By Diane Murphy
Diane Murphy leads Communications at Singularity University. She is President of the Aquarius Group, a Trustee of the X PRIZE Foundation and UCLA's Dashew International Center for Students and Scholars, and "CapCom" of the first private deep space telescope mission, the B612 Sentinel.
Earlier this week, Felix Baumgartner stepped into a spaceship-type capsule, suspended from a hot air balloon filled with helium, and over the next two and a half hours rose 24 miles on his self-described "mission to the edge of space." He climbed higher than any human had ever gone before and even higher than a jet airplane.
Then... he jumped off.
When he did, he broke three records we all now know about, two, more than 50 years old: highest manned balloon flight (128,000 feet); highest jump; fastest dive (833+ supersonic mph). He also established one new one: most watched video on YouTube - attracting more than 8 million simultaneous viewers.
But, what did we, the millions of people who watched the mission directly from the three HD video cameras implanted in Felix's suit, citizen explorers and scientists, learn from the jump? In addition to testing new high-tech materials and sensors for future spaceflight, why was this jump so important?
Aside from breaking three of humanity's most difficult records in one day, the Stratos Red Bull Mission can now sit comfortably alongside the flight of Spaceship One, winner of the Ansari X PRIZE, and the successful flights of the Space X Falcon 9 to the International Space Station, as proudly having broken records in the development of private spaceflight - proving that small groups of private entrepreneurs can now do the awe-inspiring missions previously only possible by governments. Felix's dive wasn't from space, but brings us steps closer to a future where the rest of us can experience what it is like to go safely to and from space at a price we can afford.
According to my friend and fellow X PRIZE Trustee, Richard Garriott de Cayeau, a well known game developer and bold explorer, son of NASA Astronaut Owen Garriott, and himself a private cosmonaut, who flew on the Russian Soyuz to the International Space Station, "we are living now in a new Golden Age of Exploration!"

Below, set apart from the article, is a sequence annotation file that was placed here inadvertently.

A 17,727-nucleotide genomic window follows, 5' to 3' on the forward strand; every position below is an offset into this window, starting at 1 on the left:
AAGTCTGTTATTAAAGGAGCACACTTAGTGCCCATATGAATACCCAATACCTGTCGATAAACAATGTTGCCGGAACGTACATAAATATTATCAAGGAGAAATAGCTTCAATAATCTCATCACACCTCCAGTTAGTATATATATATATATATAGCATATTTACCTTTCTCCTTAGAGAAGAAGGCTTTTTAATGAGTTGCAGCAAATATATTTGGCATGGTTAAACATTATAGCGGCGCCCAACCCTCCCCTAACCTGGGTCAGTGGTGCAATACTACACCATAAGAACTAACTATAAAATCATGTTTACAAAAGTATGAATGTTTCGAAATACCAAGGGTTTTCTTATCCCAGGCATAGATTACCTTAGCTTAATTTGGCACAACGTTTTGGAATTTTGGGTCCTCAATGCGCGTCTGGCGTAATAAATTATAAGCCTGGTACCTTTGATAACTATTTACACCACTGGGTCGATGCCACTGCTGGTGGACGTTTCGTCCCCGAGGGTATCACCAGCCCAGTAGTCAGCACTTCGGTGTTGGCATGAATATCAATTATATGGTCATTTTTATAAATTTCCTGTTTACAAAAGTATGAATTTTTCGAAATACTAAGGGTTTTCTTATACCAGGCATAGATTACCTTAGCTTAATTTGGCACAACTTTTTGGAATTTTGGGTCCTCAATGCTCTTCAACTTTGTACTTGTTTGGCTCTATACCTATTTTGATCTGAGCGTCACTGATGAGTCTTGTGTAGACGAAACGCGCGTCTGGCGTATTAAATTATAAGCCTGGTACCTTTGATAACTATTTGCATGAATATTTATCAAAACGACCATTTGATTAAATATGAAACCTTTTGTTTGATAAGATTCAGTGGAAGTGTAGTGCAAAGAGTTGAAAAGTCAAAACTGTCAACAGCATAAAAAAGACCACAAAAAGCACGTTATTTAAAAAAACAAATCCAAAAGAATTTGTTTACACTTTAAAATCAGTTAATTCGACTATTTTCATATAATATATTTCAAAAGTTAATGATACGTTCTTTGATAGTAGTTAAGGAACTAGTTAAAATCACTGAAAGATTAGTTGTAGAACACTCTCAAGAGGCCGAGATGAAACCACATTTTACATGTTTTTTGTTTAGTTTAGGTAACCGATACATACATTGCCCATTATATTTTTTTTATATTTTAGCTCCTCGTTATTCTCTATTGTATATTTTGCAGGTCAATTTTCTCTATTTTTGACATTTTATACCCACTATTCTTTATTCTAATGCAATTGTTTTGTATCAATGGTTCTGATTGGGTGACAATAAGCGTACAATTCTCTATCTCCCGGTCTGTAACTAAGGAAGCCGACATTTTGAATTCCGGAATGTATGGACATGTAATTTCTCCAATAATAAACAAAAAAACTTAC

"The previous age, which started and largely ended 40-60 years ago, saw many monumental feats. Humanity first orbited a satellite; then quickly advanced to walk on another world. We now regularly summit every high mountain and few frontiers seem unexplored. Yet, most of those grand expeditions often demanded the budgets of nation states!
Today, we are seeing that technology and innovation have reopened frontiers. Better yet, it no longer demands nation states. What the X PRIZE arguably began, is spreading like wildfire. James Cameron's journey to the deepest parts of the ocean. Felix's jump from the stratosphere. Bertrand Picard's upcoming Solar Impulse round the world flight. Soon private rovers on the moon. Bold new areas to explore are opening quickly for anyone who wants to be an explorer.
"On my own private terrestrial exploration, Richard continued, "I have discovered extremophile life forms and their unique proteins, of great use and value. An open source team just discovered the first planet known in a 4-sun system, just by parsing public data! We truly are in a New Golden Age of Exploration!
These private expeditions inspire youth around the world to dream about the day that they too will make their own dramatic jumps and discoveries and develop their own stairways to heaven - the ones they thought yesterday were impossible.
And, it's a lesson for big media, which no longer find it in their best interest to provide live coverage of these daring private missions. So, let's extend to them a challenge: Next time an incredible, daring and amazing entrepreneur steps into history and the future at the same time - maybe think twice before cutting away to a commercial.
This material published courtesy of Singularity University.